At the same time, there is a growing sentiment that global development goals should no longer be the preserve of governments alone. Companies increasingly want to contribute, and want transparent and predictable metrics for holding themselves accountable. Non-governmental organizations similarly want a voice at the table, and seek to ensure that powerfully resourced actors are accountable to citizens of all forms. Meanwhile, some key players like the Gates Foundation play a unique role in catalyzing and bridging innovations across governments, civil society, and scientific communities all at once. It remains to be seen whether a global intergovernmental framework of goals can foster a consistent yet decentralized system of goals for actors outside of government, too.
A Typology of Views
Across the complex range of issues and stakeholders, four distinct types of perspectives seem to be taking shape.
- A “conservative” view wants to stay focused on the specific challenges of extreme poverty, tweaking the MDG targets as needed, but warning that broadening the agenda weakens the focus on one of the greatest successes ever to come out of the United Nations.
- An “upgrading” view wants an MDG-plus agenda, modestly expanding the existing goals to include one or two other top-tier global priorities, like governance, inequality, or climate change.
- A “geostrategic” view wants to focus on the priorities of the rapidly growing large economies like Brazil, China, India, and Indonesia that account for nearly half the world’s population. Such countries face, in varying degrees, the middle-income challenges of managing very modest domestic resources, rather than the low-income challenge of having incredibly scarce resources. Their voices are increasingly heard in venues like the G20. In many respects, these countries’ forthcoming challenges of economic transformation amount to the world’s overarching challenge of sustainability.
- A “comprehensive” view sees 2015 as the one big chance to forge an integrated global agreement tackling all countries’ challenges of extreme poverty and social inclusion while operating within planetary boundaries. In this view, the fates of people and planet are too deeply interwoven to be subject to separate agreements.
How Will the Arguments Be Resolved?
It is impossible to predetermine political outcomes on any contemporary global issue. Nonetheless, there are a few key players and checkpoints on the road to 2015. The first is UN Secretary-General Ban Ki-moon, who is responsible for convening the global political negotiations and using his good offices to help distill and shape the agenda among UN member states. He has a talented team helping to guide the process, including Deputy Secretary-General Jan Eliasson and Assistant Secretary-General Amina Mohammed. He has also commissioned a high-level panel co-chaired by U.K. Prime Minister David Cameron, Liberian President Ellen Johnson Sirleaf, and Indonesian President Susilo Bambang Yudhoyono. That panel is scheduled to recommend its priorities later this spring, in time for the General Assembly’s consideration before a major MDG-focused event in September.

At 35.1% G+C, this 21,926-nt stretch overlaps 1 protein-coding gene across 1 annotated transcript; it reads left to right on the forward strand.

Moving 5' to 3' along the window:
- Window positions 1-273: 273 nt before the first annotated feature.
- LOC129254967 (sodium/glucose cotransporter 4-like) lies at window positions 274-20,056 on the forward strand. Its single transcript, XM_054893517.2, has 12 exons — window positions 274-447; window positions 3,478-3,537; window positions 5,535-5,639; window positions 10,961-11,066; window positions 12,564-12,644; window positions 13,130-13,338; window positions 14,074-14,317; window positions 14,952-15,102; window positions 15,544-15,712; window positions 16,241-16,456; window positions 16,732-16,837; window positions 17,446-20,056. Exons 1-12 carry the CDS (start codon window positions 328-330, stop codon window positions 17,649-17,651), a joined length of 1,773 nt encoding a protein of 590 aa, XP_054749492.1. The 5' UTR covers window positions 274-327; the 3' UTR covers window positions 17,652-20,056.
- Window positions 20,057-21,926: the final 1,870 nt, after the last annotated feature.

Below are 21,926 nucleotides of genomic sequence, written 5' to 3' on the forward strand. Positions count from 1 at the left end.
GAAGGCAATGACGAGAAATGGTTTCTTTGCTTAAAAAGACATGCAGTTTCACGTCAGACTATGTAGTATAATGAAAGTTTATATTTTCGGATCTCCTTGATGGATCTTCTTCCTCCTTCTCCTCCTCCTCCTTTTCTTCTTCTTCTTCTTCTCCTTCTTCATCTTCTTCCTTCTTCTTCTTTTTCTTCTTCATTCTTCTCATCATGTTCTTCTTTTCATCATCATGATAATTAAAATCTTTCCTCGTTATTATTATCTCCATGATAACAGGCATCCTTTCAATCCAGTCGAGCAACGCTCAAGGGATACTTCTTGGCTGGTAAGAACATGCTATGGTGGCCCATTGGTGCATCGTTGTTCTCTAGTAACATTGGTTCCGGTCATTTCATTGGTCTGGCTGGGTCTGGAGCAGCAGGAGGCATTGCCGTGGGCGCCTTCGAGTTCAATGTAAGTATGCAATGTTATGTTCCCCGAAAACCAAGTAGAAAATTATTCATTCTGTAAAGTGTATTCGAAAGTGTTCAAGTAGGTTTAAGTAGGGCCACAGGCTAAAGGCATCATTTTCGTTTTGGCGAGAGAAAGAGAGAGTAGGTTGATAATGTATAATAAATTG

Concurrently, the General Assembly has formed its own “expert group” to recommend a path forward on sustainable development goals (however those end up being defined), in line with the agreements of the Rio+20 conference. Meanwhile, the UN Development Programme is actively engaging in country-level consultations in more than 60 countries, alongside the “MY world” online collaboration with NGOs to solicit citizen votes on priorities from around the world. It remains unclear how all of these pieces will fit together, and how they will align with the practicalities of negotiation among global powers. But there is a good chance that 2013 will bring clarity on the substantive priorities to be tackled through post-2015 goals, and that 2014 will then see gradual convergence around specific goals. By September 2015, there needs to be enough convergence for an intergovernmental agreement with teeth. Hopefully, this will include a serious agreement on climate change, either as part of a post-2015 deal or as a parallel UN agreement.
How Does Canada Fit In?
The post-2015 negotiations prompt two key questions for Canada, each of which merits significant public analysis and debate. First, how has the country performed on the MDGs? Canada has supported the MDGs rhetorically, and has made important contributions to global health and, more recently, hunger. But by any quantitative standard, the country has fallen short in matching the MDGs’ core issue of scale. The divergence between Canada’s relative stasis and the U.K.’s leadership path over the past decade is striking in this regard.
Second, what does Canada want to prioritize globally and how does it want to position itself in a post-2015 world? A senior government official recently told me, for example, that the further the post-2015 negotiations delve into climate issues, the less supportive Canada will be. Will the government ramp up its efforts on extreme poverty in order to divert attention from environmental issues? Will it latch onto governance as either a legitimate priority in development or perhaps a bargaining chip with emerging economies? Is there a possibility of changing course on climate and environmental policy if the second Obama administration takes a new approach? Everything is on the table.
Canada’s political leaders have ultimate responsibility to set these policies on behalf of the nation. But their decisions must be the product, rather than simply the driver, of active societal debate. Such deliberations require years to evolve and take shape. Canadian voices need to be heard, and to engage with the broader world. The year 2015 is fast approaching, but there is still time for rich discussion. On that note, let the deliberations begin!